Kate Krader (@kkrader on Twitter) is Food & Wine's restaurant editor. When she tells us where to find our culinary heart's desire, we listen up.
The first season of the Netflix hit show Orange is the New Black featured a series of prison food posters, with recipes attached. Among the highlights: Prison Pad Thai (four ingredients: ramen noodles, peanut butter, peanuts and hot sauce) and Prison Tamales with a beef jerky filling.
For those of us who haven't binge-watched all of the second season yet, there's no word yet on what the prison food situation will be (beyond that the show’s cookbook comes out in October). I wonder if the star of the series, Piper Chapman (played by Taylor Schilling), will start a garden. Because that’s what’s happening at a lot of prisons around the country.
Farm programs, like the ones below, teach inmates about nutrition, how to grow food and related life-skill lessons. The programs supply healthy food for prison cafeterias as well as for nearby restaurants and homeless shelters. Not only that: These gardening programs have been shown to reduce the rate of repeated incarceration. Bring on the #OITNB Cellblock Caesar Salad.
"Most of the time in culinary, your background doesn't matter."
Eating in prison may not sound too appealing, but the lunch menu at a minimum-security facility in Concord, Massachusetts may change your mind. CNN Photojournalist Bob Crowley shows us how some inmates there at the Fife and Drum restaurant are cooking and serving up lunch to the public, all for just three dollars and twenty-one cents.
Previously - Last orders – death row menu requests and Inmates grow roots as jailhouse farmers and Your steak was cooked by a criminal
The hefty last meal ordered but not eaten by an executed Texas inmate brought a complaint from a state senator and the end Thursday to the practice of special menus.
Sen. John Whitmire, chairman of the Senate Criminal Justice Committee, wrote Thursday that he opposed the practice of providing a last meal of choice to the condemned.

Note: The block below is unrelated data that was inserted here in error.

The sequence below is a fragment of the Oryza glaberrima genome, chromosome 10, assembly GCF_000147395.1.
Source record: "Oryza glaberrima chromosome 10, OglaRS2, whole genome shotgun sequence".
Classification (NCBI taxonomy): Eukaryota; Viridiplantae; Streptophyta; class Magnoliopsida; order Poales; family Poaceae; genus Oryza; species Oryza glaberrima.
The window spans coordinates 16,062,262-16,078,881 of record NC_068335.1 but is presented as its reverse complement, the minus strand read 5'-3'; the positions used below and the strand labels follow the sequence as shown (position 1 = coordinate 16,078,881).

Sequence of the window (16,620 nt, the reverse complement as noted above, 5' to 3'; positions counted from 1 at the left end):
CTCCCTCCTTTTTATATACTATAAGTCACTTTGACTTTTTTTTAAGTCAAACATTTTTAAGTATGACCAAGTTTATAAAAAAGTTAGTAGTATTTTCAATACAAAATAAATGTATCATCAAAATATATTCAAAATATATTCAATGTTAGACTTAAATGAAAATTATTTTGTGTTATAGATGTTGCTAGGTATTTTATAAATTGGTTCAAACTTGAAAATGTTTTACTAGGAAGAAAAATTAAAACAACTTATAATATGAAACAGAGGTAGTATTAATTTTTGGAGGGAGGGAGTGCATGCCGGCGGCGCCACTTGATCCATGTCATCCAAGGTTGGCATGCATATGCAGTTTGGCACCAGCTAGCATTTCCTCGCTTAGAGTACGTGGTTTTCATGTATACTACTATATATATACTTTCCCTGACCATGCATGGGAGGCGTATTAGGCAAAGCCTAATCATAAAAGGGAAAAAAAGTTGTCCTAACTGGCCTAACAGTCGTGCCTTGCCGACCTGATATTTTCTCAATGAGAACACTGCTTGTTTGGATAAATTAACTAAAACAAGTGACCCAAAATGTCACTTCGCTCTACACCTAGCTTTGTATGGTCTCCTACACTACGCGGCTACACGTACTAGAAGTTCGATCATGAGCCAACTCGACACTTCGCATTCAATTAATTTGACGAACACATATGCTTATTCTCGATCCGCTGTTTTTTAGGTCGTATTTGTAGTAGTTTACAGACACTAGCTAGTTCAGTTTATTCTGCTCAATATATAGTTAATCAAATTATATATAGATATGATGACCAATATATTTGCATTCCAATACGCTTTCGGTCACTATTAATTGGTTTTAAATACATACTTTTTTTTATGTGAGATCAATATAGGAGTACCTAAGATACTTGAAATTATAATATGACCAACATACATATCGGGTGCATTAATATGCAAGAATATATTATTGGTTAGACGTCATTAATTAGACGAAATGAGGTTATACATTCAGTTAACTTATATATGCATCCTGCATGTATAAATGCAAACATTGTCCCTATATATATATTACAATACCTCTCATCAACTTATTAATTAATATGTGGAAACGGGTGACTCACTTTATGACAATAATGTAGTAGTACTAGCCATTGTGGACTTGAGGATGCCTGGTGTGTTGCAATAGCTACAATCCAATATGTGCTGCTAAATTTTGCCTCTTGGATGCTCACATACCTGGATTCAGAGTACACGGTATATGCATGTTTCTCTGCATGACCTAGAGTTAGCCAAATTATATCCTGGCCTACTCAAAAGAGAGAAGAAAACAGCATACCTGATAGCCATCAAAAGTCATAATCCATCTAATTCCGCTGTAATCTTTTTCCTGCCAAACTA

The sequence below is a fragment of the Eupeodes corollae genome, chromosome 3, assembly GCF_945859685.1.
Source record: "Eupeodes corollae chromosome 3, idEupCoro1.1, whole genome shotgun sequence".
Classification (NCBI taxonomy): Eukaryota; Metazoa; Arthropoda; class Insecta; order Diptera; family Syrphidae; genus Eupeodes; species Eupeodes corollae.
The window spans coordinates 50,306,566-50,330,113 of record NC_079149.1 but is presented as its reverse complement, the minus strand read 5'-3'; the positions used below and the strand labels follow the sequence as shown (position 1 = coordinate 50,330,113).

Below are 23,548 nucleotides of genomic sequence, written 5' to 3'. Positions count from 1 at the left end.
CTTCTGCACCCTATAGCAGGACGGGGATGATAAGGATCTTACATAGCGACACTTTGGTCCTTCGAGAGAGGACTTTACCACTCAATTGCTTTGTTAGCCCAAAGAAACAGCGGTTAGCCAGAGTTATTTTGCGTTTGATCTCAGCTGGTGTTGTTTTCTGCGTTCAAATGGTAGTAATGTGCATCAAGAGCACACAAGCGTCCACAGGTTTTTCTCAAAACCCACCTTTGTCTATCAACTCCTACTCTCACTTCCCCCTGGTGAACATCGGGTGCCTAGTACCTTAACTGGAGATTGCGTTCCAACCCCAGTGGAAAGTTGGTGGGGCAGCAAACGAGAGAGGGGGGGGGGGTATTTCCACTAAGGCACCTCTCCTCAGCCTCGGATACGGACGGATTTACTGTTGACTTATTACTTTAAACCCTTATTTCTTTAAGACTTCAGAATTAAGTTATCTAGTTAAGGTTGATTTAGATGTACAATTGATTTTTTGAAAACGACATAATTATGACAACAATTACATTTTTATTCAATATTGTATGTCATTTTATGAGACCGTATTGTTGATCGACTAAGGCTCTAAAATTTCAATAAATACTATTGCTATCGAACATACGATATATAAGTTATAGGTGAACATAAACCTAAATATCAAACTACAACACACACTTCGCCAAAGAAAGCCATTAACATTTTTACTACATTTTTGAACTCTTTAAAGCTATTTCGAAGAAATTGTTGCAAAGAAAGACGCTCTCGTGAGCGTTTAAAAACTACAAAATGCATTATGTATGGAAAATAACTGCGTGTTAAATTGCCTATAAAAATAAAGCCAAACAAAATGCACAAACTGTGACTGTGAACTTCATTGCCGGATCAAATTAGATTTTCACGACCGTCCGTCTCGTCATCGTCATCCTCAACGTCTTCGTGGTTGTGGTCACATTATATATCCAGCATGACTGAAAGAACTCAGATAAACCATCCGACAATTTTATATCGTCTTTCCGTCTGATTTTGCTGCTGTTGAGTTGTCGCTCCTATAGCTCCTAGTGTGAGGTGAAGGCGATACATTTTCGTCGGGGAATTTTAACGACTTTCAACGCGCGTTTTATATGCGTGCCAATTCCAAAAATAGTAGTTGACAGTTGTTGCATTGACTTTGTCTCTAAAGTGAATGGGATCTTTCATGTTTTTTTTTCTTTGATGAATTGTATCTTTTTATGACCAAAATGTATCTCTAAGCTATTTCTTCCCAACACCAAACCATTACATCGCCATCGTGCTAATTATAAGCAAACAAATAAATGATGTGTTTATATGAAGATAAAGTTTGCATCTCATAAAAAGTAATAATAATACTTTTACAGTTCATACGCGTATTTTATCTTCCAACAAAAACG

"It is extremely inappropriate to give a person sentenced to death such a privilege. One which the perpetrator did not provide to their victim," Whitmire wrote.
The Democrat, who represents Houston and parts of north Harris County, said "enough is enough" after Lawrence Russell Brewer ordered two chicken fried steaks smothered in gravy with sliced onions, a triple-meat bacon cheeseburger, a cheese omelet with other ingredients, a large bowl of fried okra with ketchup, three fajitas, a pint of Blue Bell ice cream and a pound of barbecue with a half-loaf of white bread.
Read Texas drops special last meal for death row inmates
Previously - Last orders: death row menu
Food in the Field gives a sneak peek into what CNN's team is eating, and the food culture they encounter as they travel the globe. Today's contributor, photojournalist Jeremy Harlan is based in Washington D.C., but he travels. A lot.
Pictured above: death row inmate Hank Skinner
If we’re going to have this discussion, I have to start with Memphis-style ribs. I’d move onto a heaping amount of moist Texas beef brisket. Grilled asparagus. One In-n-Out 3×3 burger with fries, animal-style. A 12-oz dry-aged ribeye medium-rare. Wait, make it rare. What the heck. Wash it down with a cherry lambic and finish it off with peach cobbler and one piece of chocolate cream pie. Did I say one piece? Better make it two.
Over the past year, I’ve covered two executions in Virginia and have interviewed a death row inmate in Texas. At each of those events, one subject that always draws a lot of interest is the last meal request. Next to what a prisoner’s last words were, the most popular inquiry by reporters always seems to be what the person ate before death.
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